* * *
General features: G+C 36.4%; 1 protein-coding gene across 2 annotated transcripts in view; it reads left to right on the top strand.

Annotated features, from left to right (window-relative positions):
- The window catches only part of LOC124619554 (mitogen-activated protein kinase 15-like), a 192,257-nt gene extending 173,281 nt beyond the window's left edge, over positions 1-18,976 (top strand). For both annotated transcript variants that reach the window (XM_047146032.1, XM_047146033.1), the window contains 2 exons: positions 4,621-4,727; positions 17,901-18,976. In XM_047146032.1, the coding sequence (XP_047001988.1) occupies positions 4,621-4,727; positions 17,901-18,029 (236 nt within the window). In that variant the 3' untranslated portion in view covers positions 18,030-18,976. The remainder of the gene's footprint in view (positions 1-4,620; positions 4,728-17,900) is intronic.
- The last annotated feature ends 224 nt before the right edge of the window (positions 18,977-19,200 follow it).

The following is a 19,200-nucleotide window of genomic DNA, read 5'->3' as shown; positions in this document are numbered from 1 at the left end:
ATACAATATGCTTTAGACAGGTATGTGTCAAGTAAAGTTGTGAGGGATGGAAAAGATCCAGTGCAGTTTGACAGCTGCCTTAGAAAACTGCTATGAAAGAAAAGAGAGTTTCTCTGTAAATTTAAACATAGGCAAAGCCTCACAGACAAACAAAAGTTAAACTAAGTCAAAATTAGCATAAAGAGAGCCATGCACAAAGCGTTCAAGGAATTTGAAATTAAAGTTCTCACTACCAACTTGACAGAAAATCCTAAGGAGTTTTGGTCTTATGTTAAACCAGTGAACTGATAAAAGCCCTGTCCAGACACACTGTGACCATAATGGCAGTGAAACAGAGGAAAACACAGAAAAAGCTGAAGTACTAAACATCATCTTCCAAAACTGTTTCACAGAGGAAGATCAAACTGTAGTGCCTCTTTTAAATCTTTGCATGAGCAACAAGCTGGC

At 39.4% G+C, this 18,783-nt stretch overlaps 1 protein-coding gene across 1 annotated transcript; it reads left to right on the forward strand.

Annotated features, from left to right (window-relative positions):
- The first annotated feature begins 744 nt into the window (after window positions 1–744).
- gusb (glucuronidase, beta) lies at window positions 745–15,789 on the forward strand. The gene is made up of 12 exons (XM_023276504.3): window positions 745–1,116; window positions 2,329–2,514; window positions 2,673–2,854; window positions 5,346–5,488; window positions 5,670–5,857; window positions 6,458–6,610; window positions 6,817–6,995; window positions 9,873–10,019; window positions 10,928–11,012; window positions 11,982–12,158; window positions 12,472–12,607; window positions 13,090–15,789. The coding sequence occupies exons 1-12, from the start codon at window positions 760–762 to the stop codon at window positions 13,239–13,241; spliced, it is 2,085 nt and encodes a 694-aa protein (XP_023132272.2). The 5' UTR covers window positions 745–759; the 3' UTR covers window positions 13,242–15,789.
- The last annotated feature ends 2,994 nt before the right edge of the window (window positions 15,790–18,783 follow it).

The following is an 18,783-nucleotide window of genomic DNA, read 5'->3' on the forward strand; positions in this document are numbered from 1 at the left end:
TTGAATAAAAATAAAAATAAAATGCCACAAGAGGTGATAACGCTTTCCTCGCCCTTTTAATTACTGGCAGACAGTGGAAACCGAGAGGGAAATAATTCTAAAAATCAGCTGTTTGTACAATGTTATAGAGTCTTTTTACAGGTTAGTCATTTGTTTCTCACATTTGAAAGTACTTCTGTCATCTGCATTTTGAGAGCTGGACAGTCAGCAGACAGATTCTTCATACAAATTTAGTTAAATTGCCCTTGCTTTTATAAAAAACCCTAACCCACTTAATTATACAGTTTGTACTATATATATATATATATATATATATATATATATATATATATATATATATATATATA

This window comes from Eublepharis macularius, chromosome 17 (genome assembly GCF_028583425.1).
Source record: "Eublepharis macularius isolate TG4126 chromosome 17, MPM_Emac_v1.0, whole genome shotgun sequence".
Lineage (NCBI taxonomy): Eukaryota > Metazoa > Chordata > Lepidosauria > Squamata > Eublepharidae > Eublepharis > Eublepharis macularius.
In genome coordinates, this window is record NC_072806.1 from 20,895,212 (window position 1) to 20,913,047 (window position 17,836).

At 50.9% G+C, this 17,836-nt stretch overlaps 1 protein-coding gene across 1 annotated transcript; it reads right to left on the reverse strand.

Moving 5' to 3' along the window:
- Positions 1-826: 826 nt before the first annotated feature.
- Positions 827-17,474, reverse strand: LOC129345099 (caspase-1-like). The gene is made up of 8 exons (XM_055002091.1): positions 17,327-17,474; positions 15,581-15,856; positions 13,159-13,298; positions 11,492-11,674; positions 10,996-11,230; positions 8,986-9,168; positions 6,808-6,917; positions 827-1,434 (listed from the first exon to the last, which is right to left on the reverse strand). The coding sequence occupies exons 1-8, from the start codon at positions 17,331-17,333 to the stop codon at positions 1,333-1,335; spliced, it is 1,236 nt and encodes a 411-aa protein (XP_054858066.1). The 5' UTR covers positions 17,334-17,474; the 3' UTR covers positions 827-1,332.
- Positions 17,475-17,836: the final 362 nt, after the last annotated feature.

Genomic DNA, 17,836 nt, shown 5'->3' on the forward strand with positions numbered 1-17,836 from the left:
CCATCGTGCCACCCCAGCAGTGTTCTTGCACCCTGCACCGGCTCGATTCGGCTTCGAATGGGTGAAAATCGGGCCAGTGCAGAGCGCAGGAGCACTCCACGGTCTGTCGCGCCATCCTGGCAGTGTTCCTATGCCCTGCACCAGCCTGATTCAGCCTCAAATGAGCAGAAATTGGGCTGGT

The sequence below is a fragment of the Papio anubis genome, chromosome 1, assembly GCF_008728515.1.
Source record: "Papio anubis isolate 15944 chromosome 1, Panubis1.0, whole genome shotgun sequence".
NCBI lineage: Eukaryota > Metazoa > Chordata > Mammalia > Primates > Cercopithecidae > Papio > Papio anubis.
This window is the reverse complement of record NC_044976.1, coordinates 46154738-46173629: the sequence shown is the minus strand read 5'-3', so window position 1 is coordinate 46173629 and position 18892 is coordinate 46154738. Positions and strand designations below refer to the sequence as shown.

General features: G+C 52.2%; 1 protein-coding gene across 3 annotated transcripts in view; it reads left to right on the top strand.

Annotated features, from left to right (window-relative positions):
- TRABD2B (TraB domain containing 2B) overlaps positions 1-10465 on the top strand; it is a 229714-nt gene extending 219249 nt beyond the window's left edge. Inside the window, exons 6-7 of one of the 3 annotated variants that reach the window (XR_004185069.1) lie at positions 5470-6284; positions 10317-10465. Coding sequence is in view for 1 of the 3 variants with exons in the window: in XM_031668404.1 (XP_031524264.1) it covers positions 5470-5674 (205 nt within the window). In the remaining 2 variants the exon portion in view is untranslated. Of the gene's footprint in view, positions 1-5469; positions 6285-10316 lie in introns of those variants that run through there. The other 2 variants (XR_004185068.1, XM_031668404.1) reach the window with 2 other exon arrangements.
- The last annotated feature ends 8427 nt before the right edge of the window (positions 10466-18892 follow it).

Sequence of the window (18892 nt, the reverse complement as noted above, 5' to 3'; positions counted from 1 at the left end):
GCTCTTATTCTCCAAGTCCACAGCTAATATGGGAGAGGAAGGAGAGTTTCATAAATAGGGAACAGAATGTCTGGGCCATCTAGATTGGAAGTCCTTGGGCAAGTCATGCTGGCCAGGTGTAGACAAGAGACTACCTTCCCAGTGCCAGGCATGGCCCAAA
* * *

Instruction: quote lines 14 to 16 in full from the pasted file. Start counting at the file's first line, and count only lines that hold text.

This window comes from Eublepharis macularius, chromosome 17 (genome assembly GCF_028583425.1).
Source record: "Eublepharis macularius isolate TG4126 chromosome 17, MPM_Emac_v1.0, whole genome shotgun sequence".
Lineage (NCBI taxonomy): Eukaryota > Metazoa > Chordata > Lepidosauria > Squamata > Eublepharidae > Eublepharis > Eublepharis macularius.